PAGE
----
Automatic Detection of Neurological Anomalies

For many neurological diseases the location and structural changes of the anomalous brain regions are still unknown. Using Artificial Intelligence approaches may provide an automated way to detect those hidden structures in pathological changes and to outline the affected brain regions. The scope of this project is to develop algorithms that are able to highlight anomalies in given images.

The pathological changes vary a lot from disease to disease. While brain tumors can be detected by bare eye, this can be more difficult in Alzheimer’s disease, where there is a change in volume in already existing structures. We search for a method that can find and outline the differences between a dataset with patients and a dataset with healthy subjects.

As manual samples may not be available for training of a neural network,  we propose a weakly supervised algorithm that can bypass the manual rating of an input image by an expert.  Weak labels are more easily available, not  prone to a human bias and sufficient for our algorithms.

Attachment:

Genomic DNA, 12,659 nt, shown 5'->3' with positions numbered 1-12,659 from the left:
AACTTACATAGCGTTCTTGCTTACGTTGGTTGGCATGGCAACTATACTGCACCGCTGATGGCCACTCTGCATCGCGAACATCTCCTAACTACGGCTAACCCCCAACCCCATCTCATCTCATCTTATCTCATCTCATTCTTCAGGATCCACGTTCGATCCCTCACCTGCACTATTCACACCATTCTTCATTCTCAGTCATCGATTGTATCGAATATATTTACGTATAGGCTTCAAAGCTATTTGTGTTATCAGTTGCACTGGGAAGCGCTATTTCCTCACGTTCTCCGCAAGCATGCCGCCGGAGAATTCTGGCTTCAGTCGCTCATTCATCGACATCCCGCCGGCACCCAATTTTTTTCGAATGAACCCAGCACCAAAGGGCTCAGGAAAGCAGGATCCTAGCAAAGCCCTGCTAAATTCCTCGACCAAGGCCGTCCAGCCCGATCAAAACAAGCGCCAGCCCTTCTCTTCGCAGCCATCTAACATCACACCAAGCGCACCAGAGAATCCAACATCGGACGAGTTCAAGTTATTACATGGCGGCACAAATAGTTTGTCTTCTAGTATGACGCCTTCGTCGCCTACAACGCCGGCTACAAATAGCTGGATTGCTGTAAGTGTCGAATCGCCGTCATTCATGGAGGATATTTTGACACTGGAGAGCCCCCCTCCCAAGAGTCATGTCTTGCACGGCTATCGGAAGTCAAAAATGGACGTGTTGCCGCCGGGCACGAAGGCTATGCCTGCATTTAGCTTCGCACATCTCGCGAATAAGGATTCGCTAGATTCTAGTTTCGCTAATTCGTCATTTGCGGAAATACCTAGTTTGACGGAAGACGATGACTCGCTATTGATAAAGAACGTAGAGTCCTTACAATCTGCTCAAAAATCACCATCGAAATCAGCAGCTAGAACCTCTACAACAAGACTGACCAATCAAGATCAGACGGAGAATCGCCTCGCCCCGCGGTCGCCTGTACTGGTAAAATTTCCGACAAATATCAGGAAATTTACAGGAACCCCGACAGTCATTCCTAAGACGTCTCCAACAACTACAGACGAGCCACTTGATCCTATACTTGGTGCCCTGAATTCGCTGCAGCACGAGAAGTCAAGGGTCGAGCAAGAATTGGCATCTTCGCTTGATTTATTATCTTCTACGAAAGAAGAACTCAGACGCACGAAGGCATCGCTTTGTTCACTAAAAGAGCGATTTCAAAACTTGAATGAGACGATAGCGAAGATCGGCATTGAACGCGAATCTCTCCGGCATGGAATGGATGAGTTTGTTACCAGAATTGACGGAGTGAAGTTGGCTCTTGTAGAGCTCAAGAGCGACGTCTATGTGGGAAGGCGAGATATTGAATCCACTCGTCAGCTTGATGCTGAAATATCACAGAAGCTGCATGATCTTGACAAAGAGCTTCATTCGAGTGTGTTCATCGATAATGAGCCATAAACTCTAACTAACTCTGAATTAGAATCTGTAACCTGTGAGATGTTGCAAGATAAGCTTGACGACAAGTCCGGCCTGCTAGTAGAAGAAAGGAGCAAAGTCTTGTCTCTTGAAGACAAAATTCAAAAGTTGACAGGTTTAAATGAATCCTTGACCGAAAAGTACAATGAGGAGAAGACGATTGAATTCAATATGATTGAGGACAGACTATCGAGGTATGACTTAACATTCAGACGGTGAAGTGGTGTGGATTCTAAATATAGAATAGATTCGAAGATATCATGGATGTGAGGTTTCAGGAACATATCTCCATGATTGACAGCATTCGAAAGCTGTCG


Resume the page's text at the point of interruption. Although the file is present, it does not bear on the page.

The hope is that this method will improve diagnosis, lead the physician’s attention to the relevant parts of the anatomy and also give new insights into the diseases. In the best case, its results may point out regions of interest that were not in focus previously. Overall, we aim for a more complete understanding of diseases that are not as well researched yet.

Project leader: Julia Wolleb


Julia Wolleb

Julia Wolleb

Dr. Robin Sandkühler

Dr. Robin Sandkühler

Philippe Cattin

Prof. Dr. Philippe Cattin

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